Many companies have turned to plastic alternatives to fabricate straws that comply with new laws and regulations to reduce plastic waste. But so far, most options either end up breaking down in a drink, like paper straws which are unsuitable for carbonated drinks, and often become soggy and collapse, or require extra steps and energy to manufacture, like metal or sugarcane straws.
However, there is a light at the end of the tunnel. Some biopolymers, such as starch and lignin, are readily available as byproducts of other industrial processes and could serve as cheap bioplastic ingredients. Lignin’s natural strength could help overcome starch’s brittleness, especially when combined with a bio-based crosslinker, such as citric acid.
Thus, Dickens Agumba, Duc Hoa Pham and Jaehwan Kim, from the Inha University in South Korea, wanted to see if these materials could be combined into a plastic film that was tough, stable in water, yet would still break down when no longer needed. The trio was determined to create advanced microplastic-free straws and films from edible starch, citric acid, and lignin, readily available and economical resources as opposed to energy-intensive cellulose-based straws.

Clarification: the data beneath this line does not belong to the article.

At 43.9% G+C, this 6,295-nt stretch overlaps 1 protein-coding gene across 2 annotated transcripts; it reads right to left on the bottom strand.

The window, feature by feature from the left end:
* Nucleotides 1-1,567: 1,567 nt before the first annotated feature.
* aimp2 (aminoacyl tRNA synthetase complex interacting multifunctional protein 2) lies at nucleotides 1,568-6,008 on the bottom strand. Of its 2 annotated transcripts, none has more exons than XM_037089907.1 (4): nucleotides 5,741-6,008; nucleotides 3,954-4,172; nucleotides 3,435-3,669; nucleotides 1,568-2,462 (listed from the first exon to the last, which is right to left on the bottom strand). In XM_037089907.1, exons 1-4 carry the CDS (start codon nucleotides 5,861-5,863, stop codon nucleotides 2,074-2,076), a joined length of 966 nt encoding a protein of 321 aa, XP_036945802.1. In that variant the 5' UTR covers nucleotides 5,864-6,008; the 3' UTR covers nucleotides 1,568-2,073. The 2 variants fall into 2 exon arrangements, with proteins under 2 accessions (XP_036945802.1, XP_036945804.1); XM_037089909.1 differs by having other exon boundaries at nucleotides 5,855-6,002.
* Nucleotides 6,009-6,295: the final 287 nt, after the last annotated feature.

Their study was published in ACS in February this year.
To create the straws, the researchers blended lignin with either potato starch or polyvinyl alcohol — a more traditional bioplastic material — then added citric acid. They spread the slurry into a thin layer, rolled it into a cylinder and cured it at over 350 F. The bioplastic naturally self-adhered at the seam, but heat treatment set it and made it even stronger. In tests, the cylinders were stronger than those made of polypropylene plastic, yet still flexible. After two months outside, the plastic straws remained unchanged, while the team’s straws degraded significantly.
The bioplastic film also offered UV protection, which could be useful for other applications, such as a coating for greenhouse windows. The researchers say that this material could not only reduce the amount of plastic waste in the environment, but also be used to create other, more sustainable bioplastic products from otherwise wasted materials.